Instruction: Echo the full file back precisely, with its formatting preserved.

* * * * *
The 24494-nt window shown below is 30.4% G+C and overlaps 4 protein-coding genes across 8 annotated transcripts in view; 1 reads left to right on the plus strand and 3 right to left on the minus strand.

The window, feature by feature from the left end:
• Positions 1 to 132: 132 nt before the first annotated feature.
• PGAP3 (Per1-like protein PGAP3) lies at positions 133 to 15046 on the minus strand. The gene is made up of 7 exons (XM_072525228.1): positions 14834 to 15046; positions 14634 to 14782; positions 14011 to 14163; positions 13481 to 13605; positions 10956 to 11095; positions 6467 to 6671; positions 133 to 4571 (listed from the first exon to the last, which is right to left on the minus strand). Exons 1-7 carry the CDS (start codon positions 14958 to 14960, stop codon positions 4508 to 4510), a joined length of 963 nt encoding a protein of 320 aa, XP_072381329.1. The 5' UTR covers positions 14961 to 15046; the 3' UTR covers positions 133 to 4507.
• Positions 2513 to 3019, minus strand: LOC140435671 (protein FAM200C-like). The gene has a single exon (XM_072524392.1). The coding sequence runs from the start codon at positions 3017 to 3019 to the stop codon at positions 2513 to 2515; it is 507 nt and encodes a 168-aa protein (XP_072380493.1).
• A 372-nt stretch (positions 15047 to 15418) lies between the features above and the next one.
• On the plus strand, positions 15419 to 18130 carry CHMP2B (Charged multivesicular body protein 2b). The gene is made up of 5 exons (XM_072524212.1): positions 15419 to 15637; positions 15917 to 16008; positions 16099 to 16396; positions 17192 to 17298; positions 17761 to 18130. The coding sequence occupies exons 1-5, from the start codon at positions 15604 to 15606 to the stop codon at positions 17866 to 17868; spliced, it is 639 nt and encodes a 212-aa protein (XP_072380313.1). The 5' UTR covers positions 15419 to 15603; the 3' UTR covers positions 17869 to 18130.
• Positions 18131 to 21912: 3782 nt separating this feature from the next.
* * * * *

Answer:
The 24494-nt window shown below is 30.4% G+C and overlaps 4 protein-coding genes across 8 annotated transcripts in view; 1 reads left to right on the plus strand and 3 right to left on the minus strand.

The window, feature by feature from the left end:
• Positions 1 to 132: 132 nt before the first annotated feature.
• PGAP3 (Per1-like protein PGAP3) lies at positions 133 to 15046 on the minus strand. The gene is made up of 7 exons (XM_072525228.1): positions 14834 to 15046; positions 14634 to 14782; positions 14011 to 14163; positions 13481 to 13605; positions 10956 to 11095; positions 6467 to 6671; positions 133 to 4571 (listed from the first exon to the last, which is right to left on the minus strand). Exons 1-7 carry the CDS (start codon positions 14958 to 14960, stop codon positions 4508 to 4510), a joined length of 963 nt encoding a protein of 320 aa, XP_072381329.1. The 5' UTR covers positions 14961 to 15046; the 3' UTR covers positions 133 to 4507.
• Positions 2513 to 3019, minus strand: LOC140435671 (protein FAM200C-like). The gene has a single exon (XM_072524392.1). The coding sequence runs from the start codon at positions 3017 to 3019 to the stop codon at positions 2513 to 2515; it is 507 nt and encodes a 168-aa protein (XP_072380493.1).
• A 372-nt stretch (positions 15047 to 15418) lies between the features above and the next one.
• On the plus strand, positions 15419 to 18130 carry CHMP2B (Charged multivesicular body protein 2b). The gene is made up of 5 exons (XM_072524212.1): positions 15419 to 15637; positions 15917 to 16008; positions 16099 to 16396; positions 17192 to 17298; positions 17761 to 18130. The coding sequence occupies exons 1-5, from the start codon at positions 15604 to 15606 to the stop codon at positions 17866 to 17868; spliced, it is 639 nt and encodes a 212-aa protein (XP_072380313.1). The 5' UTR covers positions 15419 to 15603; the 3' UTR covers positions 17869 to 18130.
• Positions 18131 to 21912: 3782 nt separating this feature from the next.